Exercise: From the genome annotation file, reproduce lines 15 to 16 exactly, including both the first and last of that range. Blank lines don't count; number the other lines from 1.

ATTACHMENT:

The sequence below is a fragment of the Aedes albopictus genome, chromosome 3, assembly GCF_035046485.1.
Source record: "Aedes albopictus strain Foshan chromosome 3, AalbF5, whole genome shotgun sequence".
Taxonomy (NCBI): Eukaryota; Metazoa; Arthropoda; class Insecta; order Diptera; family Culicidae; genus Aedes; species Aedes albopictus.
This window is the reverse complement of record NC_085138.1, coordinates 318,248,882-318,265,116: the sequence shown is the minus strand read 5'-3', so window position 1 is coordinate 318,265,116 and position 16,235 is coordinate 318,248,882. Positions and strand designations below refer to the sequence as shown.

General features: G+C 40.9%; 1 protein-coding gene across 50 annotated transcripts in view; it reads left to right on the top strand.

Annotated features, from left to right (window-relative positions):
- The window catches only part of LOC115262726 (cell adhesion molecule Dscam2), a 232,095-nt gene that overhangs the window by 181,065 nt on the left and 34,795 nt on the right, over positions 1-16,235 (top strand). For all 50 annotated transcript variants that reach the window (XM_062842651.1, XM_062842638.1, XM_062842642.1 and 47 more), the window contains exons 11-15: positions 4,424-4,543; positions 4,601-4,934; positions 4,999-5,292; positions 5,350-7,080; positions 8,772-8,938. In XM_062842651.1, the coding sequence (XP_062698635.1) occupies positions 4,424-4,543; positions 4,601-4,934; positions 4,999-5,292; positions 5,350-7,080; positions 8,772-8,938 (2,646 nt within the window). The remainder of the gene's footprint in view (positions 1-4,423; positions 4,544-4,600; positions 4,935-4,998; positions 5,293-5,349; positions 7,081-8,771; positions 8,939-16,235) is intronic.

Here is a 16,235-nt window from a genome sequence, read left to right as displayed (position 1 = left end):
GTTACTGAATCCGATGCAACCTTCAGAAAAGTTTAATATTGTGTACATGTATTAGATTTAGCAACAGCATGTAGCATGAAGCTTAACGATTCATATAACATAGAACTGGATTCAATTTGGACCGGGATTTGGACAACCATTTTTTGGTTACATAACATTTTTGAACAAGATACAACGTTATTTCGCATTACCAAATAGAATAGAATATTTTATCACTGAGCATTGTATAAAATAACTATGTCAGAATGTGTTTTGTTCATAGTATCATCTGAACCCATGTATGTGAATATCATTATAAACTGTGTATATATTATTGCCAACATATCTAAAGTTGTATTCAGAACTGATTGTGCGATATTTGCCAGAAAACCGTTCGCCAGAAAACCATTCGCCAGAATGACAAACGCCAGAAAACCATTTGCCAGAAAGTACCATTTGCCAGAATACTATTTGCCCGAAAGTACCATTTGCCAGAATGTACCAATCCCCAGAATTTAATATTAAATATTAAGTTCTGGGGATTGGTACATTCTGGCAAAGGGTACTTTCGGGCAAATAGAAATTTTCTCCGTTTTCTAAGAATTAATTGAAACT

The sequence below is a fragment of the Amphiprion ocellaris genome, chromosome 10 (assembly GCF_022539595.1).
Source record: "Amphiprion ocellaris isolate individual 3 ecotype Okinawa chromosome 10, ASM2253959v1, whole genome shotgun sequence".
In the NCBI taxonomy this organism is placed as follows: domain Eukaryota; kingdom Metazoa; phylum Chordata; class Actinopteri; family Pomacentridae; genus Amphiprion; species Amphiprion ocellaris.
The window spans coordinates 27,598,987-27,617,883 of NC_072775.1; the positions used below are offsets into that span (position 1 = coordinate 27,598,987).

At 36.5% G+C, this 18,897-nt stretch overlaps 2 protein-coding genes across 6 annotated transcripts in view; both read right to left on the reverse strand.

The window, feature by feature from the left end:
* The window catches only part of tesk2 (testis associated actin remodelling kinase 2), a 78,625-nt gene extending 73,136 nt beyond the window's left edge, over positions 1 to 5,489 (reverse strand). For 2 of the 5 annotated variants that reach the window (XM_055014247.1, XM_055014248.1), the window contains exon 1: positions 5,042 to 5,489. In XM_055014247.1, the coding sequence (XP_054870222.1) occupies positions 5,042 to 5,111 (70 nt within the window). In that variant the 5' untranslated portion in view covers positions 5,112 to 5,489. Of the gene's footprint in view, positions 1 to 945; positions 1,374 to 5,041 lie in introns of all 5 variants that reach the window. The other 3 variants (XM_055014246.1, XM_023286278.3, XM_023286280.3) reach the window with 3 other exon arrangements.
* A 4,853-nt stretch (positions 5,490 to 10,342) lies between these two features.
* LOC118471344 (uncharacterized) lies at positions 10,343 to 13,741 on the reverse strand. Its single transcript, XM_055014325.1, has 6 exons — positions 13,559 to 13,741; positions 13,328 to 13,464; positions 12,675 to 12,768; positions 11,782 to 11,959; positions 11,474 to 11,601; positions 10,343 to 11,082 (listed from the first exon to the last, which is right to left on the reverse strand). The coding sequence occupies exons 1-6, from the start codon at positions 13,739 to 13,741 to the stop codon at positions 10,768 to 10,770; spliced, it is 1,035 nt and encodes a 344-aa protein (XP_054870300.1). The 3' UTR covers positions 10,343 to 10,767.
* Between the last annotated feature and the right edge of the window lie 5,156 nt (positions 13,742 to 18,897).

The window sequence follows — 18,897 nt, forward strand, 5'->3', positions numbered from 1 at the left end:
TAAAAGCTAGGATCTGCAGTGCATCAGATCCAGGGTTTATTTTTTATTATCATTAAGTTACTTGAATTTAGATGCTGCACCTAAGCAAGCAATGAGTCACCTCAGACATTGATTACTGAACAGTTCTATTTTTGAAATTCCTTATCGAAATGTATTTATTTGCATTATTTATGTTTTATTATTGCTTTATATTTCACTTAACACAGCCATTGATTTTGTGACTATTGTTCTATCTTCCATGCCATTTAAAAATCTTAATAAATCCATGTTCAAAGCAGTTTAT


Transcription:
The window, feature by feature from the left end:
* The window catches only part of tesk2 (testis associated actin remodelling kinase 2), a 78,625-nt gene extending 73,136 nt beyond the window's left edge, over positions 1 to 5,489 (reverse strand). For 2 of the 5 annotated variants that reach the window (XM_055014247.1, XM_055014248.1), the window contains exon 1: positions 5,042 to 5,489. In XM_055014247.1, the coding sequence (XP_054870222.1) occupies positions 5,042 to 5,111 (70 nt within the window). In that variant the 5' untranslated portion in view covers positions 5,112 to 5,489. Of the gene's footprint in view, positions 1 to 945; positions 1,374 to 5,041 lie in introns of all 5 variants that reach the window. The other 3 variants (XM_055014246.1, XM_023286278.3, XM_023286280.3) reach the window with 3 other exon arrangements.